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How fishers & fishmongers are battling for survival on the frontier of climate change in Ghana

This story was supported by the Pulitzer Center.

ACCRA, Ghana — At an open shed along the coast of Bortianor in Accra, one can hear the chatter of market women who hang around the landing beach most mornings in hope of buying fish to trade as fishers pull their nets miles away to the shore.

“Sometimes, it takes as long as four hours to bring our nets ashore,” artisanal fisherman George Kowukumeh said. “And over the years, we have witnessed a drastic reduction in our catch.”

Artisanal fisherman George Kowukumeh at Bortianor landing beach, credit: AL-Fattah
Artisanal fisherman George Kowukumeh at Bortianor landing beach, credit: AL-Fattah

There are currently about 150 fishing canoes operating at the Bortianor landing beach according to industry experts.

In Ghana, the artisanal fishing sector directly employ over 200,000 fishers, delivering 80 percent of total fish supply locally and provides livelihood to over 2 million people including thousands of market women in the value chain.

When it comes to fish, Ghanaian women have traditionally been confined to processing and retailing. The role of women is significant because they add value to fresh fish through processing, while distributing and preserving fish to ensure its availability long after the peak season and allowing it to reach consumers far from the landing beach.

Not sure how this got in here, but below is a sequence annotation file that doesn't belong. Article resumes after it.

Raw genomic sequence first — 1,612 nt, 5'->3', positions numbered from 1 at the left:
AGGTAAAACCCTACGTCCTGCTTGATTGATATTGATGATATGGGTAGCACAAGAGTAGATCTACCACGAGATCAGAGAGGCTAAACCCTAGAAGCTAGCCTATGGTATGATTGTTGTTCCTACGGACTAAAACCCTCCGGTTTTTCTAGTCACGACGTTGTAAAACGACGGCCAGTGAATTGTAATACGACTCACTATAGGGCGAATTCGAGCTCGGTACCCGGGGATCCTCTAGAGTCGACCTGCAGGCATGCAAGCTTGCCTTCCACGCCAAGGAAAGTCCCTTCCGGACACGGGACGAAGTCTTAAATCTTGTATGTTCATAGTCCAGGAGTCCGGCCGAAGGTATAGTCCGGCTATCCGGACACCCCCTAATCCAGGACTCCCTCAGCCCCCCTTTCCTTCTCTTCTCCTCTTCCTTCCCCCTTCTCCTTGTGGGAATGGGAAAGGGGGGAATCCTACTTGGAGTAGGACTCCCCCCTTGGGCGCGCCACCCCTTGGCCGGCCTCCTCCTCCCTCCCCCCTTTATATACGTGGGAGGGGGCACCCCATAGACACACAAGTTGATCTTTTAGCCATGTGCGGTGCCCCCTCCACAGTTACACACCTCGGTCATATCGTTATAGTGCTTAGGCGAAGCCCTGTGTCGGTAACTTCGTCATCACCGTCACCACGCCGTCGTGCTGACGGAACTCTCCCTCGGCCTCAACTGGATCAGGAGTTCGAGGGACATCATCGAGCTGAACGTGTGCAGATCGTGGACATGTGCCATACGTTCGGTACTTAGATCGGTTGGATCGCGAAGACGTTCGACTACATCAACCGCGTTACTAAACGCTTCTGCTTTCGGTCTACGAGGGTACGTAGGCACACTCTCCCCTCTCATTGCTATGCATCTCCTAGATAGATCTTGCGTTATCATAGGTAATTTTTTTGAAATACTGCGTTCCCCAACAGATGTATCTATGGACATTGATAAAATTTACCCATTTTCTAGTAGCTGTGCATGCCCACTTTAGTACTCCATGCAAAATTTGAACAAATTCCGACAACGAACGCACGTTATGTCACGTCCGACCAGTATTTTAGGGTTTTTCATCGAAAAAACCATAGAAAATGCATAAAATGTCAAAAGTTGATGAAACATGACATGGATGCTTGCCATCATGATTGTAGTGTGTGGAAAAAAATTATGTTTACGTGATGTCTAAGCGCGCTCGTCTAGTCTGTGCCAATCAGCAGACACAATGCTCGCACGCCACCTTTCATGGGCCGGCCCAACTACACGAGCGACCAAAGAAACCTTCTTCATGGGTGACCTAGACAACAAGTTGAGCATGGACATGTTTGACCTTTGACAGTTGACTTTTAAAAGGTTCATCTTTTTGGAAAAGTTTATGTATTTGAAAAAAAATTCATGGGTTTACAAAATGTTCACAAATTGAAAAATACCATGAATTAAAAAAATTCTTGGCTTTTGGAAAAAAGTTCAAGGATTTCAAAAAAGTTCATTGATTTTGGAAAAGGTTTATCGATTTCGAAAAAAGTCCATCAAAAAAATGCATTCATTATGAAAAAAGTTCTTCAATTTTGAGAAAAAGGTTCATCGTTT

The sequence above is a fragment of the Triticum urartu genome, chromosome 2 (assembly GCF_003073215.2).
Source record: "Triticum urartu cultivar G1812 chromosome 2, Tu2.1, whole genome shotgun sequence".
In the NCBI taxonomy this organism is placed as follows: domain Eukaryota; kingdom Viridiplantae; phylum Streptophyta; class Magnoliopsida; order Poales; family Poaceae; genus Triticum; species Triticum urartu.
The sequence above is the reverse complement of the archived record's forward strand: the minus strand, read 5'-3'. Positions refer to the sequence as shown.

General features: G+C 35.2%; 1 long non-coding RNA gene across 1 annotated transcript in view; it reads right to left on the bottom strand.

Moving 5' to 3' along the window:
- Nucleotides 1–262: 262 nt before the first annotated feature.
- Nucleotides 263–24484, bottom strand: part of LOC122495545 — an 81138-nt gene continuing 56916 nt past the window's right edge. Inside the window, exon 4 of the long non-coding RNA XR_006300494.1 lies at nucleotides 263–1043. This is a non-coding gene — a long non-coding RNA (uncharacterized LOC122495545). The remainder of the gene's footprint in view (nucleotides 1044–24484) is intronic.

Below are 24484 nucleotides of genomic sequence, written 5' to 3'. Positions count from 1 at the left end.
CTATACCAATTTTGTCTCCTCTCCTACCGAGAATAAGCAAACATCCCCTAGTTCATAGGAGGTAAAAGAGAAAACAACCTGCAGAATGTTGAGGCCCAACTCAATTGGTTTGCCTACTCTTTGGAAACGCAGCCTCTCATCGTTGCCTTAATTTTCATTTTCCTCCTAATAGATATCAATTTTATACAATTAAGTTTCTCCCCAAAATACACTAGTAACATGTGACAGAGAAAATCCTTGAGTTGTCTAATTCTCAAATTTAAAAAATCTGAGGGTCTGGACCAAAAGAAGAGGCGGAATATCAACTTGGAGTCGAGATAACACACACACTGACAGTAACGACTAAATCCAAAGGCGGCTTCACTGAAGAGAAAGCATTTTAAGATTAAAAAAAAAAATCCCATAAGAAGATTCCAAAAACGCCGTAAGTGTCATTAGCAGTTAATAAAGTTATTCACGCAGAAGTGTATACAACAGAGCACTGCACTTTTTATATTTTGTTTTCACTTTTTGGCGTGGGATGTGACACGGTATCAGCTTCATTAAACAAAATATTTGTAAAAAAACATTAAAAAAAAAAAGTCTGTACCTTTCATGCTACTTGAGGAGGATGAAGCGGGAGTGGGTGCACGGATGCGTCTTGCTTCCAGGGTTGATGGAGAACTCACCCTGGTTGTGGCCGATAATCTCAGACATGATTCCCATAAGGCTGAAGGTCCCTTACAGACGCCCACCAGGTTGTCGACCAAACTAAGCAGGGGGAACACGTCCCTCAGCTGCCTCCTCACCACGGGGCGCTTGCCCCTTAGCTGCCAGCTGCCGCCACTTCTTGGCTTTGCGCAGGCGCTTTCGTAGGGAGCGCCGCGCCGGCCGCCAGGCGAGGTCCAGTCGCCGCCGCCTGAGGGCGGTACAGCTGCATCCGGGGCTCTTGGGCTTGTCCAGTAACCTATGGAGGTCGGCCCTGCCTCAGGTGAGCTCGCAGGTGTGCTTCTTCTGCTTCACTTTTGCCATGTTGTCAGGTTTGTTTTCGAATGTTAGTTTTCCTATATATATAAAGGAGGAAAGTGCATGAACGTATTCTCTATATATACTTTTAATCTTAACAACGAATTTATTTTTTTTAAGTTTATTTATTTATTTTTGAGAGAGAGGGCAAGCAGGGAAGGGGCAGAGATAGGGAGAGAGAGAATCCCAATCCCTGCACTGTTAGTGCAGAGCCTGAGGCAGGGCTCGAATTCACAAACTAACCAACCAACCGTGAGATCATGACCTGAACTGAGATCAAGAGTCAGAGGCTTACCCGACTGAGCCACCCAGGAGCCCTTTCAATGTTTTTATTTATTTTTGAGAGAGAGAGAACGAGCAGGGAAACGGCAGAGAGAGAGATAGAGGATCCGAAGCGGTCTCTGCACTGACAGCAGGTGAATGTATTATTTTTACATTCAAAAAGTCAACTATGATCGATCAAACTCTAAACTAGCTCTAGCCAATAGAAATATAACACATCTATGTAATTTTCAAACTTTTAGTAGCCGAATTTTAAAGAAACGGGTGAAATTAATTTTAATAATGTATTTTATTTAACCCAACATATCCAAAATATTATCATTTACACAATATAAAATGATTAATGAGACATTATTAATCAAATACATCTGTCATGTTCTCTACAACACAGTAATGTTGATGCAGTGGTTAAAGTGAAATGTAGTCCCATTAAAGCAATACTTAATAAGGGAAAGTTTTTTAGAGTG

However, the near collapse of the pelagic fish stock, which is the main target for artisanal fishers has left fishers and women in the value chain vulnerable to the impacts of climate change.

A two-month investigation by Gideon Sarpong based on interviews with dozens of fishery experts, researchers, fishers and women in the value chain has shown declining income levels for thousands of fishing households partly blamed on climate change and the rise in ocean temperature. A non-existent government intervention program to support fishing communities, particularly women who are very vulnerable to the negative effects of climate change has left them to their fate.

Climate change impact on fishers and fishmongers

It is over three hours since the fishers began pulling their nets at the Bortianor landing beach. There is an obvious anxiety among the market women and fishmongers gathered at the shore who buy their fish directly from the fishers.

Agnes Lamptey, a fishmonger for over 30 years explains the reason for the anxiety: “when there is no catch, we do not get any fish to process for selling. We can’t even provide for our children. My children are in high school and are forced to stay at home when there is a meagre catch.”

Moments after the conversation with Agnes, the fishers manage to bring their catch to the shore. “The catch today is disappointing and full of garbage,” local fisher, George Kowukumeh said. “Several hours of very hard work has produced less than 500 cedis ($62) worth of fish for the 9-member crew, what do we do with this?”

Fishers at Bortianor landing beach in Accra pull their nets to shore, credit: Al-Fattah
Fishers at Bortianor landing beach in Accra pull their nets to shore, credit: Al-Fattah
Catch by fishers at Bortiano landing beach, contains plastic waste, credit: AL-Fattah
Catch by fishers at Bortiano landing beach, contains plastic waste, credit: AL-Fattah

Looking dejected and disappointed, some of the market women decide to wait a little longer for other fishing canoes that are yet to return to the shore. For the fishers, the disappointment is gradually becoming a routine as they quickly prepare to mend their nets.